African-Americans have long been actively excluded from much of American politics. With things like poll taxes, which disenfranchised poor Blacks even after they were given the right to vote, and the Southern strategy, through which the GOP intentionally divided voters by race, Blacks have been told time and again that their opinions don’t matter when it comes to electing leaders. One would like to think that the election of our first president of color would change all that. Sadly, a new study says this anti-Black prejudice in politics isn’t going anywhere.
Daniel Butler and David Broockman at Yale wanted to see if there was a difference between how politicians responded to potential Black voters and potential white voters. To do so, they used a stereotypically “Black” name, DeShawn Jackson, and a stereotypically “white” name, Jake Mueller, and then reached out to thousands of state legislators of both political parties saying they wanted help registering to vote. Their results, sadly, were probably what you expect.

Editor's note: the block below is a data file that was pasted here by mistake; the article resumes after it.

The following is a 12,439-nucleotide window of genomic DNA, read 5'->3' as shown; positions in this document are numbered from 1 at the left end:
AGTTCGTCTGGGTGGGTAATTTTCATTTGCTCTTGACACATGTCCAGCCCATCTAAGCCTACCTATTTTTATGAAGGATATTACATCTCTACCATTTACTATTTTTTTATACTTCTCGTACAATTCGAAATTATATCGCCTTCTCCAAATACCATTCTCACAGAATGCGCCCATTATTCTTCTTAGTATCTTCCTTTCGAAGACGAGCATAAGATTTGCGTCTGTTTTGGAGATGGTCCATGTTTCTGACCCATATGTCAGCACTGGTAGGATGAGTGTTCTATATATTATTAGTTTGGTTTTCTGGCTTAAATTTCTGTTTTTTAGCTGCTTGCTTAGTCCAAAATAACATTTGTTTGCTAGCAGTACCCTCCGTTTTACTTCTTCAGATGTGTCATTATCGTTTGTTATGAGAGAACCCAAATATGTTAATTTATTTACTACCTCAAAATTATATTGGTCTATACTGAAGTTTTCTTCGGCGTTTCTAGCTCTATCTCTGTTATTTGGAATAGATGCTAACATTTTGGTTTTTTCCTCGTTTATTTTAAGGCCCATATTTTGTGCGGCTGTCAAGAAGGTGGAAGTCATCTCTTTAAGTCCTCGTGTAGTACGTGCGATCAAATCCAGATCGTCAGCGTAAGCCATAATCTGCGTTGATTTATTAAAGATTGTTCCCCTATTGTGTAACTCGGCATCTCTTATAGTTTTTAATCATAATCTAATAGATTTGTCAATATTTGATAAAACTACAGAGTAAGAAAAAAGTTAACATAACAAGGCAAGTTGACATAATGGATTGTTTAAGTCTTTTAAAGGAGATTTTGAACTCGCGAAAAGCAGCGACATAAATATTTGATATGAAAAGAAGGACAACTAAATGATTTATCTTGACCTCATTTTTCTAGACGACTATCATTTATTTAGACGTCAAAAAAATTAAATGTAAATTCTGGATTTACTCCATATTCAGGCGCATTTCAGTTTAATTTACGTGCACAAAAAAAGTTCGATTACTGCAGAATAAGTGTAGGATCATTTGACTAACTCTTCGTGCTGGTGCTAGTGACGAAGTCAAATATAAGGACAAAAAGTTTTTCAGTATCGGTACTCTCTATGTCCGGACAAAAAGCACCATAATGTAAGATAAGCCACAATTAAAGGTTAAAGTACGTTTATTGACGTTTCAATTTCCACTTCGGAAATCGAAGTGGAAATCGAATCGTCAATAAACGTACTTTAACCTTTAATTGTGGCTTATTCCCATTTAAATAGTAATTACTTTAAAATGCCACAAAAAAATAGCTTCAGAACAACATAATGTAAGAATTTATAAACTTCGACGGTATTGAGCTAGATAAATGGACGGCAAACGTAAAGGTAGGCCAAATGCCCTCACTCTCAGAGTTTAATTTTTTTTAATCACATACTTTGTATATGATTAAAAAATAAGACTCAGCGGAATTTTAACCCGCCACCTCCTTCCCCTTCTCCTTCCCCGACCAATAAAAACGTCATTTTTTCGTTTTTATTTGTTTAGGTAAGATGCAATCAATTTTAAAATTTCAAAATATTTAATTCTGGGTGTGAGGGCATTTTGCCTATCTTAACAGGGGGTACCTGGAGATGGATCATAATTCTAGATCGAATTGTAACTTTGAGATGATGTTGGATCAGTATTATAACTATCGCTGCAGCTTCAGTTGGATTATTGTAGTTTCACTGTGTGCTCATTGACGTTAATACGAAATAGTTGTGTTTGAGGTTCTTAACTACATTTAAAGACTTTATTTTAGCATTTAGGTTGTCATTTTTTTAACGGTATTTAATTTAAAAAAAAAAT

“We find that the putatively Black alias continues to be differentially treated even when the emails signal partisanship,” the research paper, titled “Do Politicians Racially Discriminate?” says, “indicating that strategic considerations cannot completely explain the observed differential treatment. Further analysis reveals that white legislators of both parties exhibit similar levels of discrimination against the Black alias.”
For their part, minority politicians did the opposite of the whites, responding to the “Black name” more often.
Two takeaways here: One is that everyone is behaving badly by not responding to voters of opposite races. It’s outrageous that whites ignore the support of Black voters, of course, but it’s also bad for Black politicians to ignore white voters. That being said, the simple fact of the matter is that Black politicians may be more interested in attracting Black votes for the reason that Blacks have for so long been left out of the political process. It makes sense to want to gin up Black votes and give Blacks some sense of legislative power again.
Secondly, this study shows that it’s no wonder more Blacks aren’t voting in elections big and small. The vast majority of politicians in America—Democrats and Republicans—are white. And there’s only so long you can turn your back on Black voters before they learn that you’re not interested in what they have to say and turn their backs on all politics.
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